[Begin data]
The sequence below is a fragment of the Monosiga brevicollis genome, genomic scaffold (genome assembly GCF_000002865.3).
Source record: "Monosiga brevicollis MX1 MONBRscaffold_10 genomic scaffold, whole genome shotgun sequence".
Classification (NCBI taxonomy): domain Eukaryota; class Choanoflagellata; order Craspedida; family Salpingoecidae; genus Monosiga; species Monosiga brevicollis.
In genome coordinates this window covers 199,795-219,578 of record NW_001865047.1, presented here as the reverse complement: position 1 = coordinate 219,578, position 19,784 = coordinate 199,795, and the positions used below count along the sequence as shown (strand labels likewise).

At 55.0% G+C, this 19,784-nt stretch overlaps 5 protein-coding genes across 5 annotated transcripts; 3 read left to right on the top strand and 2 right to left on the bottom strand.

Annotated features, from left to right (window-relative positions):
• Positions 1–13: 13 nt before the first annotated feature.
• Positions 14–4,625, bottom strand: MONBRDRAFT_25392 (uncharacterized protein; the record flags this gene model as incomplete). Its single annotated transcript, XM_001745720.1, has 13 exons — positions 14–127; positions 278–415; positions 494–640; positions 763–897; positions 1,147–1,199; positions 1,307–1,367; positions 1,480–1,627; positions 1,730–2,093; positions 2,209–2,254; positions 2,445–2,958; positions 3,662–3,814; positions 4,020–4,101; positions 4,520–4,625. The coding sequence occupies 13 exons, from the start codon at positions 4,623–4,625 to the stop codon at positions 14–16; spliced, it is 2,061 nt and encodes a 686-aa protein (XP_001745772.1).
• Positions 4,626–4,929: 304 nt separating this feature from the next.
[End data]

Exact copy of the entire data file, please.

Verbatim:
The sequence below is a fragment of the Monosiga brevicollis genome, genomic scaffold (genome assembly GCF_000002865.3).
Source record: "Monosiga brevicollis MX1 MONBRscaffold_10 genomic scaffold, whole genome shotgun sequence".
Classification (NCBI taxonomy): domain Eukaryota; class Choanoflagellata; order Craspedida; family Salpingoecidae; genus Monosiga; species Monosiga brevicollis.
In genome coordinates this window covers 199,795-219,578 of record NW_001865047.1, presented here as the reverse complement: position 1 = coordinate 219,578, position 19,784 = coordinate 199,795, and the positions used below count along the sequence as shown (strand labels likewise).

At 55.0% G+C, this 19,784-nt stretch overlaps 5 protein-coding genes across 5 annotated transcripts; 3 read left to right on the top strand and 2 right to left on the bottom strand.

Annotated features, from left to right (window-relative positions):
• Positions 1–13: 13 nt before the first annotated feature.
• Positions 14–4,625, bottom strand: MONBRDRAFT_25392 (uncharacterized protein; the record flags this gene model as incomplete). Its single annotated transcript, XM_001745720.1, has 13 exons — positions 14–127; positions 278–415; positions 494–640; positions 763–897; positions 1,147–1,199; positions 1,307–1,367; positions 1,480–1,627; positions 1,730–2,093; positions 2,209–2,254; positions 2,445–2,958; positions 3,662–3,814; positions 4,020–4,101; positions 4,520–4,625. The coding sequence occupies 13 exons, from the start codon at positions 4,623–4,625 to the stop codon at positions 14–16; spliced, it is 2,061 nt and encodes a 686-aa protein (XP_001745772.1).
• Positions 4,626–4,929: 304 nt separating this feature from the next.